As a Salesforce consultant, I rarely expect my French major to come in handy. Today, I put it to good use as I went to test out translation features in the Community Builder, known in French apparently as the “Générateur de communauté”, from inside the Winter ’16 Napili template. Here is what I learned:
You can translate template-based communities into many other languages.
- Chinese (Simplified)
- Chinese (Traditional)
Once additional languages have been enabled in the Site.com Studio, you will see a language picker appear in the Community Builder toolbar. By toggling from English to French, I am able to update the properties of the pages and lightning components to be in French. If I toggle back into English, I see the English version of those pages and lightning components. For example, I can rename my home page to ‘Accueil’ and the ‘Ask a Question’ button to ‘Posez une Question’. If you are building a community in a language you do not speak, expect to create a list of all labels to translate and pass it to a translator.
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It is recommended to create one community per language.
While you can translate all of the metadata (labels, topics, moderation criteria), if you mix languages in a single community, the data itself (e.g. conversations being had by the community) does not translate. This can make for a poor user experience. For example, if someone posted a question in Japanese, a language I regretfully do not speak, I would see their post in the community but not be able to make sense of it. Instead, build one community, clone it to create one for a different language (learn how in my last blog), enable the desired language in Site.com and then translate the template’s metadata. By having separate communities, each moderator has a unique place to manage their topics, recommendations, reputation levels and moderate the conversations happening in their community. It also gives flexibility for regional variation in layouts, images, topics and subtopics, data category access, etc. You may use different imagery to appeal to an audience in Japan than in the United States, for example, or may not offer the same products in all regions.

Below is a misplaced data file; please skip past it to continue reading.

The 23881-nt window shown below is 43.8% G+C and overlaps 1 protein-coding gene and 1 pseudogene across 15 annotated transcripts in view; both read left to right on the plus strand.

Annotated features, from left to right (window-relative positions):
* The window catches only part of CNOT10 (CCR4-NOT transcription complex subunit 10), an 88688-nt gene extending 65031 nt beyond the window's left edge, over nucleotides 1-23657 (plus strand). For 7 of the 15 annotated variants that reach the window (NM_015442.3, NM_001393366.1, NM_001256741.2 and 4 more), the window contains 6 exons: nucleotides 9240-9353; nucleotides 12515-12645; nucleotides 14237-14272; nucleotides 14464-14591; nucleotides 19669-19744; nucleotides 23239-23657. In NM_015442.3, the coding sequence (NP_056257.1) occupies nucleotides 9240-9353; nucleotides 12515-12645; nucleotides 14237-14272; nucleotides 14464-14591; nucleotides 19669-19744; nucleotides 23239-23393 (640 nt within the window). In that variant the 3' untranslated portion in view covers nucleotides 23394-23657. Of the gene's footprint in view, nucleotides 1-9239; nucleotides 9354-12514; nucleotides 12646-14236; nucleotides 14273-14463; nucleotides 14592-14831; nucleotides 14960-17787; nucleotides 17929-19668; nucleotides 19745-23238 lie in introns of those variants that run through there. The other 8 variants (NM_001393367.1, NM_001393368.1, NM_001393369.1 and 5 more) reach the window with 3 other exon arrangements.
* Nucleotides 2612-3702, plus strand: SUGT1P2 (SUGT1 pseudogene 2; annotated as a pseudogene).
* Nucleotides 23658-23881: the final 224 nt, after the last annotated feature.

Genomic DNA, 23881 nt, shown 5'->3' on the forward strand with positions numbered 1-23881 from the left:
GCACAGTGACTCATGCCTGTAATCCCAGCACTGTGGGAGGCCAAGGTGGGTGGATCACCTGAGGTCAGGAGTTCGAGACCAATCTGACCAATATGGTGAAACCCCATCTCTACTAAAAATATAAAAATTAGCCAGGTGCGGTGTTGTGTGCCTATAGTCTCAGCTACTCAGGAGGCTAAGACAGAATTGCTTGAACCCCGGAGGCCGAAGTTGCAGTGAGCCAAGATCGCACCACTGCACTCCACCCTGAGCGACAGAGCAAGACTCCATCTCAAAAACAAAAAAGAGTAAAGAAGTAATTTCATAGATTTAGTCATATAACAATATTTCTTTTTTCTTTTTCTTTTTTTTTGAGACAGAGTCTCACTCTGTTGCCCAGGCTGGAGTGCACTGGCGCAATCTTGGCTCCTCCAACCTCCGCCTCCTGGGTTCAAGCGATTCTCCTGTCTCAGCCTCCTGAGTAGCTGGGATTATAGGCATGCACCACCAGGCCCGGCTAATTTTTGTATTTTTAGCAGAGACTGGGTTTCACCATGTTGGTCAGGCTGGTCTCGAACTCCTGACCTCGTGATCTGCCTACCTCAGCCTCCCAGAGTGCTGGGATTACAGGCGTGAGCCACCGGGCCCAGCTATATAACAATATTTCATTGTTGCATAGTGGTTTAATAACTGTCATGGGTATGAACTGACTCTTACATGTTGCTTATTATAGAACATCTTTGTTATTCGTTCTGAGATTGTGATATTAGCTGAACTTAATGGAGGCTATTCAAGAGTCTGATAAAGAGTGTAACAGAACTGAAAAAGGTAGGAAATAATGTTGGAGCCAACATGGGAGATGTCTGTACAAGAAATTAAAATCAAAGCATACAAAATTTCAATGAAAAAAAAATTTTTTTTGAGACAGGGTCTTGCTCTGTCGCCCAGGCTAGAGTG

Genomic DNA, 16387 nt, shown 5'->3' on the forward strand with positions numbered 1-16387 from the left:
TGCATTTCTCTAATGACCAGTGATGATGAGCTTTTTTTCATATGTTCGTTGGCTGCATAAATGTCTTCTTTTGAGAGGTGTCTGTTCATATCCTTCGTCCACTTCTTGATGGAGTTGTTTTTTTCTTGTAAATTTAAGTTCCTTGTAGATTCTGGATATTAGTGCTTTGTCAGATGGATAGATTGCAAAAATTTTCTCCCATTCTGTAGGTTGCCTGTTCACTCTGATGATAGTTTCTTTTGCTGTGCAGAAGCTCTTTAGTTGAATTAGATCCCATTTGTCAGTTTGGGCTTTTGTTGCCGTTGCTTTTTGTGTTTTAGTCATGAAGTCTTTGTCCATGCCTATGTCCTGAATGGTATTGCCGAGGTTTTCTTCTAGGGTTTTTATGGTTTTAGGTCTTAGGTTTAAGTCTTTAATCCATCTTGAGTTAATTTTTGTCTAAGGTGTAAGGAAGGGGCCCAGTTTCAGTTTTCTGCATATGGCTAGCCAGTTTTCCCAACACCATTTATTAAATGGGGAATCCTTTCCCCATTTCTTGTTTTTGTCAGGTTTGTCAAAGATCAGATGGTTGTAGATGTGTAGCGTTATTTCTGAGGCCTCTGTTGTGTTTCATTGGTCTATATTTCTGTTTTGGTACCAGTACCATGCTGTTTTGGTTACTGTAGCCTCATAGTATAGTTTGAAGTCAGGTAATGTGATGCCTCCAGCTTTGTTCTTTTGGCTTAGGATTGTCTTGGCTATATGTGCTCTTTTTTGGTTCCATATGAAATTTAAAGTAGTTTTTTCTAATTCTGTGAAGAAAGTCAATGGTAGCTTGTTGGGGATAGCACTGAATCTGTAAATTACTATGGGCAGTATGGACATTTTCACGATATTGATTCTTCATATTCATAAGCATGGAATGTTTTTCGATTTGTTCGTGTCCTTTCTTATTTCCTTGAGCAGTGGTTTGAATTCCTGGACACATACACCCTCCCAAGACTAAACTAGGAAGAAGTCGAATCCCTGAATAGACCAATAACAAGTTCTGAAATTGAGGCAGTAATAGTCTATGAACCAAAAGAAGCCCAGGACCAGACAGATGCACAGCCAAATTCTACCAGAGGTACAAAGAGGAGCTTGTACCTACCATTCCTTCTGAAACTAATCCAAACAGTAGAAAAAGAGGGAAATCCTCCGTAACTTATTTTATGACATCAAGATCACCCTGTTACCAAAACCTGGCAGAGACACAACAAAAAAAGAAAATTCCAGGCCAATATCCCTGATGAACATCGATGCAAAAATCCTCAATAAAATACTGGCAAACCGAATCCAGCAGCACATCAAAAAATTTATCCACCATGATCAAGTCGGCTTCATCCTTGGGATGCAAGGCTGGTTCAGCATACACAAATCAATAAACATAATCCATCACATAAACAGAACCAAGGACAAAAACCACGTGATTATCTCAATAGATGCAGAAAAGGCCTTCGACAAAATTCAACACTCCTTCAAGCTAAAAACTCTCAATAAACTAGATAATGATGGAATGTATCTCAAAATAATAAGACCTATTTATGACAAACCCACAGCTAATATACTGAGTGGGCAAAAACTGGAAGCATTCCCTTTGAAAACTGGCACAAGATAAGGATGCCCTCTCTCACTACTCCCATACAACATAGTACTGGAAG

If you have good reason to create one community for multiple languages, it is definitely possible to do but takes a few more steps to setup. You will need to:
- Translate topics in the translation workbench
- Translate reputation level names in the translation workbench
- Translate user messages for moderation rules in the translation workbench
- Translate the navigation menu in the translation workbench
- Use a Visualforce email template to welcome new Community Members in their native language
- Create a custom channel for each language to allow community managers to allow you to target recommendations to users in their language. You’ll need to write code to add new users to the channel through the API.
Other things to remember if you are thinking of doing a single community for multiple languages:
- Each community sends the welcome email from a unique email address
- Each community sends the Chatter email with a single company logo and single, mailing address in the footer
- Users who have not logged in will see the community’s default language upon arriving at the community and can use the language picker to change into a different language. So if a Japanese user navigates to your community that is translated into English and Japanese, but the site’s default language is English, they will see the English version of the community and can switch over to Japanese using the language picker. Once a user is logged in, they will see the language indicated on their user record and the language picker is no longer visible.
Have other questions on translating your community? Post them here as comments!